from the Millington-Barnard Collection
An International Workshop on
Historic Scientific Instrument Collections in the University
21-24 June 2007
Oxford, Mississippi


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Highlights of the Workshop Venue

The Millington Barnard Collection
The collection of historic scientific instruments at the Unversity of Mississippi is named for its first professors of natural philosophy, John Millington and Frederick Barnard. This Collection of nearly 500 pieces dates from the beginning of the University in 1848. Some of the earliest instruments were made by Millington before and during his tenure here. The majority of the apparatus was purchased in 1856-1858 by Chancellor Barnard from the best instrument makers and workshops in France, Germany, England, and the United States.  The Collection narrowly survived the Civil War, when the campus served as both a Confederate and a Federal hospital. 
Much of the apparatus was used for teaching physics until the 1970's.
The bulk of the Collection is now housed at the University Museum, with some pieces on display in Barnard Observatory and others remaining in the Department of Physics and Astronomy's exhibit space in Lewis Hall.
**An expanded exhibition of the Collection will be on display for the SICU2 Workshop.  After the Opening Dinner, participants and guests are invited to the University Museum to view the Collection and hear a brief presentation of its history.

Barnard Observatory
Barnard Observatory was completed in 1859 and is modeled after Russia's Poulkovo Observatory.  It was built to house the Department of Mathematics, Physics, Astronomy, and Civil Engineering, along with the scientific apparatus.  The central dome's inhabitant was to be a 19-inch telescope, the largest in the world at the time.  This instrument was ordered by Barnard in 1857 from Alvan Clark and Sons but was not completed until 1861, too late to be delivered to Mississippi due to the onset of the Civil War.
On its first use, this great telescope discovered Sirius's predicted companion star, a testament to the lens's perfection. It was purchased  from Alvan Clark in 1863 by the Chicago Astromical Society, then went to Northwestern University's Dearborn Observatory, where it was used to discover "a long list of difficult double stars."
It is known in astronomical research as "the great Dearborn Refractor."
**The Opening Session and Keynote address of the the SICU2 Workshop will be held in the original lecture hall of Barnard Observatory.  Guided tours of the building, now the home of the Center for the Study of Southern Culture, will also be available.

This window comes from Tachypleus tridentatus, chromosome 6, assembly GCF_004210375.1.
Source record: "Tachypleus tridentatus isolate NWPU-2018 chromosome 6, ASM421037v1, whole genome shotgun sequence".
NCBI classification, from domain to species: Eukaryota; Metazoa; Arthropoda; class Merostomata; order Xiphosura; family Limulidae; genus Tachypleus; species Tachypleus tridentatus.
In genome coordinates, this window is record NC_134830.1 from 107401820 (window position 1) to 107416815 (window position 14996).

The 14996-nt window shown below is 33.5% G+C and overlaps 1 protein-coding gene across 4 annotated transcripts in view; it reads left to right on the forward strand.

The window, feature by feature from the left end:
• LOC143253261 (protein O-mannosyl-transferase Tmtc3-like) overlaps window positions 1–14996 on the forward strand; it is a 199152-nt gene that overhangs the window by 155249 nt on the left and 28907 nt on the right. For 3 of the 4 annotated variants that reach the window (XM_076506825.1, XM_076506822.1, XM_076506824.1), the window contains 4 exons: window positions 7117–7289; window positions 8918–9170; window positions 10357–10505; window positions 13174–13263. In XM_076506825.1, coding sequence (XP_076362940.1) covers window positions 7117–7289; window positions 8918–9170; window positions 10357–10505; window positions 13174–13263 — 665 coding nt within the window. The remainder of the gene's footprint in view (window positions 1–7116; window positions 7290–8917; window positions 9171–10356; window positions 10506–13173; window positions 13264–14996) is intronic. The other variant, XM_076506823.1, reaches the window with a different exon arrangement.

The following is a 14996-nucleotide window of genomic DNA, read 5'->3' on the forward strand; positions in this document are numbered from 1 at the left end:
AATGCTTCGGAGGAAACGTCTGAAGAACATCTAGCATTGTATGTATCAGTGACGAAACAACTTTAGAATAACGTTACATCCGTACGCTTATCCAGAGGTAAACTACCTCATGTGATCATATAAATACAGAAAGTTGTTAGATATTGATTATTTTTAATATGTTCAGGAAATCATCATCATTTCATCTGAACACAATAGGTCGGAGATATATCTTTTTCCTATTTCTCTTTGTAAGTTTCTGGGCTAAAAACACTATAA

Kennon Observatory
Kennon Observatory was built in 1939 and designed by long-time astronomy professor William Lee Kennon.  The smaller dome was built for the department's "comet seeker."  The larger dome houses a  Grubb twin equatorial telescope purchased by the department in 1892.  This instrument consists of a 15-inch aperture visual telescope carried on the same mounting with a 9-inch photographic telescope.  It is the largest Grubb telescope in the U. S. and has a remarkable driving mechanism made by Grubb for only three telescopes.
**Tours of Kennon Observatory will be available to Workshop participants.  A Friday evening Astronomy Open House at Kennon Observatory is also planned, weather permitting.

Memory House
This Greek Revival home was built sometime between 1853 and 1859 by James and Sarah Stockard, one of the couples who donated the land on which the University was raised.  Memory House is now the headquarters of the University Foundation.
**The Opening Reception and Dinner will take place at historic Memory House.

Carrier House
Carrier House became the  residence of University of Mississippi Chancellors in 1971.  Prior to this, beginning with F. A. P Barnard, University Chancellors and their families had lived in the east wing of Barnard Observatory.
**On Friday evening,
Workshop participants will dine at the home of the University's current leader, Chancellor Robert C. Khayat. 

Rowan Oak
William Faulkner, Nobel Prize winning novelist, resided in Oxford for many years at Rowan Oak.  His Greek Revival-style home was given to the University by his daughter, and the entire property remains much as it was when he lived there.  For example, the plot outline of A Fable is still visible on the walls of Faulkner's writing room.  Rowan Oak is now part of the University Museum and is open for tours Tuesday through Sunday.
**The Closing Dinner of the SICU2 Workshop will take place on the lawn of Rowan Oak.  Participants will have an opportunity to tour the house and grounds beforehand.

About the University
Chartered by the Mississippi Legislature in 1844, The University of Mississippi opened in 1848. The main campus is located in the rolling hills of North Mississippi and now includes 220 major buildings. The Lyceum, completed in 1848, is the institution's landmark and is featured on it’s logo. Two other antebellum buildings are extant: Barnard Observatory (1859) and the Croft Building (the Chapel, 1853).  Ventress Hall, completed in 1889 as a library, is a singular example of Victorian architecture.  Now the home of the College of Liberal Arts, it has a stained glass window memorializing the University Greys, the students who joined the Confederate army.
The University of Mississippi also operates campuses in Southaven and Tupelo, MS, and The University of Mississippi Medical Center campus is located in Jackson.
The University's nickname is Ole Miss, and the athletics teams are the Rebels.

For additional information, visit the About Ole Miss page
or the Ole Miss Visitors page,
or the Calendar of campus events.

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